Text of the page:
To be fair, it can be just as stressful and busy at these times for the doctors and the veterinary technicians, but there are important differences. The doctors and techs can withdraw into quieter places to work with patients and clients one-on-one, and, more importantly, the doctors especially benefit enormously from one key thing. That key thing is the client's respect. This makes all the difference. I know that the great majority of clients are decent and sensitive people who do respect the receptionists, but sadly, sometimes it doesn't show. And when it doesn't show, it can really hurt them when they are just trying their best to do their jobs and often don't have the power to change things for the clients. Society is gradually evolving in the right direction, but some old habits persist, and one of these old habits is to automatically, probably unconsciously, assign more respect to the person in the lab coat with the title and a series of initials behind their name than to the person in scrubs sitting behind the reception counter who you call by their first name.

Specifically how does this manifest? The classic scenario is where the receptionist warns the doctor that the client is really angry about something, having just been yelled at by them, and then when the doctor and client are in the exam room together the client is sweet and polite to the doctor. The reverse also occurs wherein the doctor says something upsetting to the client in the exam room, like recommending an expensive procedure, and the client nods and smiles and then leaves the room and, once the doctor is out of earshot, proceeds to freak out at the receptionist about what a rip-off the recommendation is.

I am not suggesting that clients vent anger at the doctors instead, but I am suggesting that they not do so at the receptionists. As in all other areas of life, the best approach when you're angry is to take a few deep breaths, calm down and then politely and respectfully address the concern. But I don't mean to lecture any of you on manners - if you are reading this I expect you are likely not one of the shouters or freaker-outers (to coin a clumsy term). I have seen receptionists in tears after one of these encounters and I have had some threaten to quit. I have had to fire a couple of clients over the years when this sort of behaviour really got out of hand. Yup, I can do that.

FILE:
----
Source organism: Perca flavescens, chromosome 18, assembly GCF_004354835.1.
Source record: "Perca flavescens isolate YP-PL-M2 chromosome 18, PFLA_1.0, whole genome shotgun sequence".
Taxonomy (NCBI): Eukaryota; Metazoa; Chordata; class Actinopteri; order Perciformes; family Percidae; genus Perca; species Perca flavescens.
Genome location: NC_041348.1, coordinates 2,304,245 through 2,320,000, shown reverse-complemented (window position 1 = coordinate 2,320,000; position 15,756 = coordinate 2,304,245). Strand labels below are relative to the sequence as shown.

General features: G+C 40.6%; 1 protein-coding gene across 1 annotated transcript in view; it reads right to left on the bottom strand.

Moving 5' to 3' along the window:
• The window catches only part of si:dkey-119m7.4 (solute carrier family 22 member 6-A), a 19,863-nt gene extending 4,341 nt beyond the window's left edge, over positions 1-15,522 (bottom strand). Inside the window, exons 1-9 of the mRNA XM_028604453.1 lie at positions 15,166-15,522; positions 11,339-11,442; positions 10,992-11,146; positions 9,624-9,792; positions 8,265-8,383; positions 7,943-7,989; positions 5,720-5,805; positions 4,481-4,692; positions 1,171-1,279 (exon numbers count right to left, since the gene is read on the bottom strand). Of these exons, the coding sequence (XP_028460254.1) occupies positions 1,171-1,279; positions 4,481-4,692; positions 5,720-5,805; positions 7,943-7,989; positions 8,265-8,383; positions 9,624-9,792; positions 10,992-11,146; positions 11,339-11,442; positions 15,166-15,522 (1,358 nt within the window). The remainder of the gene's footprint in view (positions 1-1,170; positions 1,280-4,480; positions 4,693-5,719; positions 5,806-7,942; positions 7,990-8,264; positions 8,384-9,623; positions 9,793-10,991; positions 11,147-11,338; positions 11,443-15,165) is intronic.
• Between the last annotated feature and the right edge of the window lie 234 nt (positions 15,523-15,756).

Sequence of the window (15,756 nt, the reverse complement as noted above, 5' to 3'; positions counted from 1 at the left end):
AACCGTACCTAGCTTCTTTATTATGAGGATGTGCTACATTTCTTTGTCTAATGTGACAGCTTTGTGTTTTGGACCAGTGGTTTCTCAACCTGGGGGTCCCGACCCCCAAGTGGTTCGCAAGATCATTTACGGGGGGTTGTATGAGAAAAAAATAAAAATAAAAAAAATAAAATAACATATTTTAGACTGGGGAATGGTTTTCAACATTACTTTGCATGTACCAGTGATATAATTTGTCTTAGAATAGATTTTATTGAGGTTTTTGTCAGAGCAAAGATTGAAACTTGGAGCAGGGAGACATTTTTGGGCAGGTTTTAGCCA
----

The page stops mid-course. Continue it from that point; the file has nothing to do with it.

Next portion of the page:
Other than basic human decency, why do receptionists deserve respect? They deserve respect because of what they do. Not only is there management of the battlefield as described above when there is so much "incoming", but there is management of the doctor's needs ("Can you print this?" "Can you fill this prescription?" "Can you call so-and-so?" "What's that weird smell in room 2?" etc) and mastery of a remarkable range of skills. Some receptionists have college training in the field, but many do not. Even for those that do, the training is often generic medical reception, and not specific to the veterinary environment. There is a complex (and wacky...) computer system, terminology galore, arcane practice protocols, animal handling and, of course, basic veterinary knowledge. Imagine how daunting it is to have to triage every phone call... Is this person's concern serious enough to warrant an immediate squeeze-in appointment? A later appointment? A return call from the doctor? Or just advice I can give as a receptionist? And imagine the stress of treating something as urgent that isn't and having the doctor complain that it put them behind, and, conversely, the stress of not treating something as urgent enough and having the patient suffer. It is all a bit of a high wire balancing act.